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Just yesterday, Toyota Motor Company's president Akio Toyoda (yep, the grandson of the company's founder) indicated that he had no intention of attending a February 24 Congressional hearing before the House Oversight Committee. Instead, Toyoda said that Yoshimi Inaba, president of Toyota's operations in North America, will appear on behalf of of the automaker.

When pressed further, though, the New York Times reports that Toyoda said he would consider attending if he received a formal invitation, none of which had been extended. Well now, that little oversight has since been corrected. Chairman Edolphus Towns (D-NY) has sent a letter – the text of which you'll find pasted after the break – formally inviting Toyoda to attend the upcoming Toyota Gas Pedals: Is the Public At Risk? hearing.

Oh, and Toyoda should also feel free to submit "written testimony for the record, of any reasonable length," and to "be prepared to provide a five minute opening statement and answer questions posed by Members of the Committee." Sounds like a nifty little shindig, we'll be waiting for our own formal invitations in the mail. We'll bring the popcorn.

UPDATE: According to a statement released tonight, Akio Toyoda will testify before Congress next week, saying "I look forward to speaking directly with Congress and the American people." Full statement after the jump.

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[Source: Committee on Oversight and Government Reform | Image: Junko Kimura/Getty]
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"I have received Congressman Towns' invitation to testify before the House Committee on Oversight and Government Reform on February 24 and I accept. I look forward to speaking directly with Congress and the American people."

Chairman Towns Invites Toyota President to Testify Before Committee

Hearing set to examine safety issues, public concern with Toyota vehicles


WASHINGTON – Chairman Edolphus "Ed" Towns (D-NY) today invited Mr. Akio Toyoda, President, Toyota Motor Corporation, to testify at a hearing of the Committee on Oversight and Government Reform on Wednesday, February 24, 2010 titled, "Toyota Gas Pedals: Is the Public At Risk?" According to The New York Times today, "Mr. Toyoda said he 'would consider' appearing before Congress if he receives a formal invitation, which none of the committees have issued."

Chairman Towns announced last month that the Committee is investigating Toyota's recall of millions of its vehicles due to reports of malfunctioning gas pedals. The hearing will examine the Federal government's response to the recall, and to gain a better understanding of the nature of the sudden acceleration problem in Toyota vehicles and what should be done about it.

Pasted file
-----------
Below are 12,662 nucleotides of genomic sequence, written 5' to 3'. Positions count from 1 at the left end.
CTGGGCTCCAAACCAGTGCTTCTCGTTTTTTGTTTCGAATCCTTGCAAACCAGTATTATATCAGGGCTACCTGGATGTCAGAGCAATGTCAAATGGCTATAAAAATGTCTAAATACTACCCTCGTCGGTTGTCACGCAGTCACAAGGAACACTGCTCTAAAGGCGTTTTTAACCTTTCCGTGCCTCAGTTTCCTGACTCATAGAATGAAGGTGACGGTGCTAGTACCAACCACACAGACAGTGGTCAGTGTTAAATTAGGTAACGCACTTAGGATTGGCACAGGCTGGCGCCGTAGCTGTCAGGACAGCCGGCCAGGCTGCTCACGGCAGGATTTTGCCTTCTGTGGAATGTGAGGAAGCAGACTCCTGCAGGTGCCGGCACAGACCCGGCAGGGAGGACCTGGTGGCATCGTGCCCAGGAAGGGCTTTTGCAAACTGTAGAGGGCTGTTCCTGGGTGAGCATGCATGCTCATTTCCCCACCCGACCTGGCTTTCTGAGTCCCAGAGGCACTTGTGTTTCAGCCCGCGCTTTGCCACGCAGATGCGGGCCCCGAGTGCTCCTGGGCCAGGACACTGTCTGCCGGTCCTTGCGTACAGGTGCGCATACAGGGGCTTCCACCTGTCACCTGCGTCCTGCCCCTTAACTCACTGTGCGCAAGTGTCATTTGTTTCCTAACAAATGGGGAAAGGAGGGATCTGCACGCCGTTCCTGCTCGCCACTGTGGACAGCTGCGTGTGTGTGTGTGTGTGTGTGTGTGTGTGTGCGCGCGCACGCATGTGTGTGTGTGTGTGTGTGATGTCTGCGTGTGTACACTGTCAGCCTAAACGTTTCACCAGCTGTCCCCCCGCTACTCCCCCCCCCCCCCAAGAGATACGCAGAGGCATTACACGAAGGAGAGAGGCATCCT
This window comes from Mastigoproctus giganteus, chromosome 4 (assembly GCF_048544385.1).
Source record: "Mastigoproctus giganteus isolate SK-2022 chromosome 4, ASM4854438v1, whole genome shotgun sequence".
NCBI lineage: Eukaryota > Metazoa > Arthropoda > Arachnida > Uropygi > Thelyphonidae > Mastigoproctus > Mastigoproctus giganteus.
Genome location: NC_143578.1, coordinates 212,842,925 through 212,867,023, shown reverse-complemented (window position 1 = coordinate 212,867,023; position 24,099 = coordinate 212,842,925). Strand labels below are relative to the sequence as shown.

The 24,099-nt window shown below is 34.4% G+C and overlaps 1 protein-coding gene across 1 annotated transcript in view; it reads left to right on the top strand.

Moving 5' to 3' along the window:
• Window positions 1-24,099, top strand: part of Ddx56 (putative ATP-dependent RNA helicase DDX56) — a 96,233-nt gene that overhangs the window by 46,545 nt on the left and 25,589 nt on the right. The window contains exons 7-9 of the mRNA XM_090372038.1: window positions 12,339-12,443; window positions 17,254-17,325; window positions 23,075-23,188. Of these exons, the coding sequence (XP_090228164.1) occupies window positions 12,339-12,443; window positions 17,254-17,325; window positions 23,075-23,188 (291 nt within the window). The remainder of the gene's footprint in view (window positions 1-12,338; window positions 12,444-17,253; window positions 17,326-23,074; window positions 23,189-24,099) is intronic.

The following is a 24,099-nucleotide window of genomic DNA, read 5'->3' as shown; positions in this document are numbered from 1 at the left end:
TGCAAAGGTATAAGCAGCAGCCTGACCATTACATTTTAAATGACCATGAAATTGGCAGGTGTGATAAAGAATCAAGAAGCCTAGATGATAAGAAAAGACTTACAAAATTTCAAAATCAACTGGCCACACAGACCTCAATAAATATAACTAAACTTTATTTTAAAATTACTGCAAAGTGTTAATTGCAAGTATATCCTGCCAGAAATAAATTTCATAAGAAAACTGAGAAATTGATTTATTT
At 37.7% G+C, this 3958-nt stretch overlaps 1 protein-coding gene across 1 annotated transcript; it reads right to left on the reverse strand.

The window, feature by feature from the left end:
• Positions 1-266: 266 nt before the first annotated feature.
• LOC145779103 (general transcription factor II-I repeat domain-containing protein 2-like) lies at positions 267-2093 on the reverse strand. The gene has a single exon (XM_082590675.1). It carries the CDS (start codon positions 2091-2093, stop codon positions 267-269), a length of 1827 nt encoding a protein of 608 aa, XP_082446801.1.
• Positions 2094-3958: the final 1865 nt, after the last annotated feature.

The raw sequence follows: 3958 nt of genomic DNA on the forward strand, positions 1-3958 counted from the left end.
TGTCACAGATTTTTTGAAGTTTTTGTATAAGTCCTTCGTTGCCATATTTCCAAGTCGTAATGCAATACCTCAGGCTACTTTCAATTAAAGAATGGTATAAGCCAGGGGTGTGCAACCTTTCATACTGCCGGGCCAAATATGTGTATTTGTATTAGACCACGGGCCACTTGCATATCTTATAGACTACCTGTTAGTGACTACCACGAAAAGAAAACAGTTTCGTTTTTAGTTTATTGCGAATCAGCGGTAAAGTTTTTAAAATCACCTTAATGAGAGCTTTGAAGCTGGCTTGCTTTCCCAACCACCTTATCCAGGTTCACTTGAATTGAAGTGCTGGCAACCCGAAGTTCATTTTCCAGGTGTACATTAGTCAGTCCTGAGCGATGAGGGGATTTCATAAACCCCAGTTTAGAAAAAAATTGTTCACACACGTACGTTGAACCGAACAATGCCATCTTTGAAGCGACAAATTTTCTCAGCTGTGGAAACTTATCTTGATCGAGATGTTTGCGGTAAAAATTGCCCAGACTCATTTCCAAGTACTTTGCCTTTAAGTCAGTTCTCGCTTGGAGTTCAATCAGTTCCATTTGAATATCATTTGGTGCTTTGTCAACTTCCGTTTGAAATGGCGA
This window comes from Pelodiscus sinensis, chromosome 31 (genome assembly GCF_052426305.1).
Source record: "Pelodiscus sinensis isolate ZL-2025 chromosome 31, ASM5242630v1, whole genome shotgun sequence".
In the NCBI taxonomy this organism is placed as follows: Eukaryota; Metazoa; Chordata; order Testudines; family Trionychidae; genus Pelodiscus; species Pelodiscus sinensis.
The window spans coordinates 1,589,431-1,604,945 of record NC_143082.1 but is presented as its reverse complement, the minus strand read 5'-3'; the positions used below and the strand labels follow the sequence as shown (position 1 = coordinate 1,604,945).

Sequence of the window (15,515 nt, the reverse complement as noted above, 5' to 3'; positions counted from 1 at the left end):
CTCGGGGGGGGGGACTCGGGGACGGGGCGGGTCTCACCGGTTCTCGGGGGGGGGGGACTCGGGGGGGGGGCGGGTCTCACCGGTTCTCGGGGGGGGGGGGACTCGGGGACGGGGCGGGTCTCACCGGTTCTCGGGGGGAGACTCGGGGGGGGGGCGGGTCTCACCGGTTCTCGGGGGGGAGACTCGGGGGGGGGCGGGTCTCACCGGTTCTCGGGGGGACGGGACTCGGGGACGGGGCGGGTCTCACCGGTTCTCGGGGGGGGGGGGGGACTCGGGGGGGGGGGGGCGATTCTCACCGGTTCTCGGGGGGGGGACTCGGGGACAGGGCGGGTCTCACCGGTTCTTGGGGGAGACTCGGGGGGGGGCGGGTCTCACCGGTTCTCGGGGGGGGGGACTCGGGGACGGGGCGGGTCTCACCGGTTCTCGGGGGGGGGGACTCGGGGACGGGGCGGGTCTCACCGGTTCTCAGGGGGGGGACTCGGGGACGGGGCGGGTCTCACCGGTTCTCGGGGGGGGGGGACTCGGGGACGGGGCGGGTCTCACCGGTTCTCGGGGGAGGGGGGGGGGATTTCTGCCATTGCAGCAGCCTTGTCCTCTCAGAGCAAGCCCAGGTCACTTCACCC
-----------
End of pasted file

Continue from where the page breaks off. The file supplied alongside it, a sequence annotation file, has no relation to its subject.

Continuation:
In the letter to Mr. Toyoda, Chairman Towns wrote, "There is widespread public concern regarding reports of sudden unintended acceleration inToyota motor vehicles. There appears to be growing public confusion regarding which vehicles may be affected and how people should respond. In short, the public is unsure as to what exactly the problem is, whether it is safe to drive their cars, or what they should do about it. To help clarify this situation, I am inviting you to testify..."

Text of the letter to Mr. Toyoda is below.

###

February 18, 2010

Mr. Akio Toyoda
President
Toyota Motor Corporation
c/o 601 13th Street, NW
Washington, DC 20005

Dear Mr. Toyoda:

As you know, there is widespread public concern regarding reports of sudden unintended acceleration in Toyota motor vehicles. Toyota has recalled millions of its vehicles and even halted production. In addition, there are reports that this problem may have been the direct cause of serious injury and even death.

There appears to be growing public confusion regarding which vehicles may be affected and how people should respond. In short, the public is unsure as to what exactly the problem is, whether it is safe to drive their cars, or what they should do about it.

To help clarify this situation, I am inviting you to testify at a hearing of the Committee on Oversight and Government Reform on Wednesday, February 24, 2010, at 10 a.m. in room 2154 Rayburn House Office Building.

You may submit written testimony for the record, of any reasonable length. In addition to your written testimony, you should be prepared to provide a five minute opening statement and answer questions posed by Members of the Committee.

Information for witnesses appearing before the Committee is contained in the enclosed Witness Information Sheet. In particular, please note the procedures for submitting written testimony at least two business days prior to the hearing.